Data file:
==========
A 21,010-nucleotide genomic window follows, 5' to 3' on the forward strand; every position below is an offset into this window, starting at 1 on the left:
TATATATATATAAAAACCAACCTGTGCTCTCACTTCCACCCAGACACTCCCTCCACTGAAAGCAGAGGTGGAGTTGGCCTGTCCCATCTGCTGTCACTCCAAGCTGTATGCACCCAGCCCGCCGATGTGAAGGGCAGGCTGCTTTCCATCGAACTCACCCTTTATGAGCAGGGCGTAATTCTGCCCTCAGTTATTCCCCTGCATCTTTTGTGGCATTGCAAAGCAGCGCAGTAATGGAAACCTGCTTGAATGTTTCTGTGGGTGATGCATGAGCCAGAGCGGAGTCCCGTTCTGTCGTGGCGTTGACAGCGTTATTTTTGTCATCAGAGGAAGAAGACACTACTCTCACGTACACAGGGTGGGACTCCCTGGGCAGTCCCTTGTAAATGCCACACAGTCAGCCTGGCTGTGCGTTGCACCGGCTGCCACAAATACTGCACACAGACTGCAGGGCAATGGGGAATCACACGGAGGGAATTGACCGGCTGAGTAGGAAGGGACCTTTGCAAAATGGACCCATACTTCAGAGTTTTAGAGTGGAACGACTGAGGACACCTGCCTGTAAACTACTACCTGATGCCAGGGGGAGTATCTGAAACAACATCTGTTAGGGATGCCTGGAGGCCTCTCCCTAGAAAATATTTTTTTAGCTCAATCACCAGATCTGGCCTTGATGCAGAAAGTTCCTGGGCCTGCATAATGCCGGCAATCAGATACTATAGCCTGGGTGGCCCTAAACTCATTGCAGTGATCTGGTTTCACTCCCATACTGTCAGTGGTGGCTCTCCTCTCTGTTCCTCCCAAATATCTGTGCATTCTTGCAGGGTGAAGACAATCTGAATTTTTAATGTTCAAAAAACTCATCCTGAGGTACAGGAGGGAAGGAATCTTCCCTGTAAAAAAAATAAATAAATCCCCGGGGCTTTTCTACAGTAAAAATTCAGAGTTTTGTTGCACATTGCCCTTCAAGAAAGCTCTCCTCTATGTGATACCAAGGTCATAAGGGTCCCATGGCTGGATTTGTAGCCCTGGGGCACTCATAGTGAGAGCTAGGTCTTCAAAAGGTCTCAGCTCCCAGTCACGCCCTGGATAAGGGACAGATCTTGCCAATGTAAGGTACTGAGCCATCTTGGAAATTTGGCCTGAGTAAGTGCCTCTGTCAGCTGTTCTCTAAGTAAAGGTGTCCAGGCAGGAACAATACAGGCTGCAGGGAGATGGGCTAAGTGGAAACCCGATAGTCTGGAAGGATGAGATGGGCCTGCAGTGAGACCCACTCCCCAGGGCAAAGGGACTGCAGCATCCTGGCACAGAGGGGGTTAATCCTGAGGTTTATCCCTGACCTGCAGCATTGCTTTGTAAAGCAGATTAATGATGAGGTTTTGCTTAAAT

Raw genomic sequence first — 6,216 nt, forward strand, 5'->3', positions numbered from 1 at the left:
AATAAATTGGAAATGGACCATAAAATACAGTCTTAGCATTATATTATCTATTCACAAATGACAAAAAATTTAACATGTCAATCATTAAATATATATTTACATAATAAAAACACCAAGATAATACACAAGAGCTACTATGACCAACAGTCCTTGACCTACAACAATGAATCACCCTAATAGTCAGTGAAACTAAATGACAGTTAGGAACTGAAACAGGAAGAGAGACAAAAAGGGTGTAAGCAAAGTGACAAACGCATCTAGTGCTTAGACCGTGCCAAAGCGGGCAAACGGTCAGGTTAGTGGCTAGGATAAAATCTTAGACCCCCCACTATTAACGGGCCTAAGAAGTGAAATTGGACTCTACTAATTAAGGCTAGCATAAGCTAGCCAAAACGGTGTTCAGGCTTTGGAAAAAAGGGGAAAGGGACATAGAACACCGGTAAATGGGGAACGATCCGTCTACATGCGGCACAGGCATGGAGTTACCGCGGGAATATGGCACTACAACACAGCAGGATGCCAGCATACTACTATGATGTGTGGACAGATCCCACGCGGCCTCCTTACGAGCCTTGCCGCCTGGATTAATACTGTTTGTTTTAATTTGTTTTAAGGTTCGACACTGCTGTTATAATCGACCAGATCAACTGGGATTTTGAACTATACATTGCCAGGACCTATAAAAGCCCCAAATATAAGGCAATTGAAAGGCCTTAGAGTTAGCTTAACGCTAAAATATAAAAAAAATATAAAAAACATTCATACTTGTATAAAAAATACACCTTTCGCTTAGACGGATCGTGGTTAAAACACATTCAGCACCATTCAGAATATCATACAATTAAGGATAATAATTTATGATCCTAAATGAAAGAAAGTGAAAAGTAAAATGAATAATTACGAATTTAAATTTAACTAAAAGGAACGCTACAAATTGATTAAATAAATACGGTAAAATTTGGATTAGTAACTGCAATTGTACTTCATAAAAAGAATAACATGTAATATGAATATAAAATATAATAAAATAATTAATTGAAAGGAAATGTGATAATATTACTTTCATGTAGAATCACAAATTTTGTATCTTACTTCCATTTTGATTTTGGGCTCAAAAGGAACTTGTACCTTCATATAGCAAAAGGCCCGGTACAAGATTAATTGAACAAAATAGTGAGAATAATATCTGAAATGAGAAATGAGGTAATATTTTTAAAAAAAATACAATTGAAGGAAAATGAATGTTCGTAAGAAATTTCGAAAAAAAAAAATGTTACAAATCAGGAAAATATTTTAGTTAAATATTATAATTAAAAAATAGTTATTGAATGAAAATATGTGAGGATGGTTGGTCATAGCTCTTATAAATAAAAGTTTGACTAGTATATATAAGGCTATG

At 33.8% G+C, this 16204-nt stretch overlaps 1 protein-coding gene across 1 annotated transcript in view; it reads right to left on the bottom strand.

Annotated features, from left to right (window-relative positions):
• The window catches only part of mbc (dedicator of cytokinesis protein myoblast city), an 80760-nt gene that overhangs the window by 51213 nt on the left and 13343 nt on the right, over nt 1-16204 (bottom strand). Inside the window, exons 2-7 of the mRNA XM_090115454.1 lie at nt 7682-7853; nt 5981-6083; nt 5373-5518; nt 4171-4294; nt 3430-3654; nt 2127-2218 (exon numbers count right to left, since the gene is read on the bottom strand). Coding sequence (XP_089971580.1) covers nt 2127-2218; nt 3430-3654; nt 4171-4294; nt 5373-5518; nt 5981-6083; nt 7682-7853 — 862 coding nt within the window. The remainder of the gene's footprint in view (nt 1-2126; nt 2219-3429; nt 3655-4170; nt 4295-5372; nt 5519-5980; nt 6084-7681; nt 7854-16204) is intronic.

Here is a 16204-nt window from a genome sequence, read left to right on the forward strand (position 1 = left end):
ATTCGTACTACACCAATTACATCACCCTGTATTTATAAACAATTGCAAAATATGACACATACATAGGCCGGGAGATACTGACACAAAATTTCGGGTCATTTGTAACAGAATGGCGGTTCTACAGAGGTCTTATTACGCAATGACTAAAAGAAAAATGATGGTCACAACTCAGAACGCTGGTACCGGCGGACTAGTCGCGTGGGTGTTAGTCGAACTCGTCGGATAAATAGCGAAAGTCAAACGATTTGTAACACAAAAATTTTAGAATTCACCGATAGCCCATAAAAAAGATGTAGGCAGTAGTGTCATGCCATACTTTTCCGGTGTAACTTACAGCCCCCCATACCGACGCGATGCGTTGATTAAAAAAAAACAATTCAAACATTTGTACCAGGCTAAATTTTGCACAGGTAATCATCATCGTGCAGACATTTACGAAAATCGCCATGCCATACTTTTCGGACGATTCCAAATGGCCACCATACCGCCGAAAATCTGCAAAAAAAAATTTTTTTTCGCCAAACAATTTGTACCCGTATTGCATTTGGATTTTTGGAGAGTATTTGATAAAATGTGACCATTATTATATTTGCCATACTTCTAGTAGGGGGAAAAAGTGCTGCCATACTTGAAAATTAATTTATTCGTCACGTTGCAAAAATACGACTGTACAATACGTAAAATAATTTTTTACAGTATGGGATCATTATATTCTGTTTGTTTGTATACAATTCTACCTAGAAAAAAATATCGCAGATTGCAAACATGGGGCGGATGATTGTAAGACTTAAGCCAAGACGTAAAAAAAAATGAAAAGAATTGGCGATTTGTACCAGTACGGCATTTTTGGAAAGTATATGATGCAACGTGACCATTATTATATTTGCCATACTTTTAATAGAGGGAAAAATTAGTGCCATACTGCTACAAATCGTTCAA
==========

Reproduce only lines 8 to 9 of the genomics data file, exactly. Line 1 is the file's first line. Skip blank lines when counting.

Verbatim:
Here is a 16204-nt window from a genome sequence, read left to right on the forward strand (position 1 = left end):
ATTCGTACTACACCAATTACATCACCCTGTATTTATAAACAATTGCAAAATATGACACATACATAGGCCGGGAGATACTGACACAAAATTTCGGGTCATTTGTAACAGAATGGCGGTTCTACAGAGGTCTTATTACGCAATGACTAAAAGAAAAATGATGGTCACAACTCAGAACGCTGGTACCGGCGGACTAGTCGCGTGGGTGTTAGTCGAACTCGTCGGATAAATAGCGAAAGTCAAACGATTTGTAACACAAAAATTTTAGAATTCACCGATAGCCCATAAAAAAGATGTAGGCAGTAGTGTCATGCCATACTTTTCCGGTGTAACTTACAGCCCCCCATACCGACGCGATGCGTTGATTAAAAAAAAACAATTCAAACATTTGTACCAGGCTAAATTTTGCACAGGTAATCATCATCGTGCAGACATTTACGAAAATCGCCATGCCATACTTTTCGGACGATTCCAAATGGCCACCATACCGCCGAAAATCTGCAAAAAAAAATTTTTTTTCGCCAAACAATTTGTACCCGTATTGCATTTGGATTTTTGGAGAGTATTTGATAAAATGTGACCATTATTATATTTGCCATACTTCTAGTAGGGGGAAAAAGTGCTGCCATACTTGAAAATTAATTTATTCGTCACGTTGCAAAAATACGACTGTACAATACGTAAAATAATTTTTTACAGTATGGGATCATTATATTCTGTTTGTTTGTATACAATTCTACCTAGAAAAAAATATCGCAGATTGCAAACATGGGGCGGATGATTGTAAGACTTAAGCCAAGACGTAAAAAAAAATGAAAAGAATTGGCGATTTGTACCAGTACGGCATTTTTGGAAAGTATATGATGCAACGTGACCATTATTATATTTGCCATACTTTTAATAGAGGGAAAAATTAGTGCCATACTGCTACAAATCGTTCAA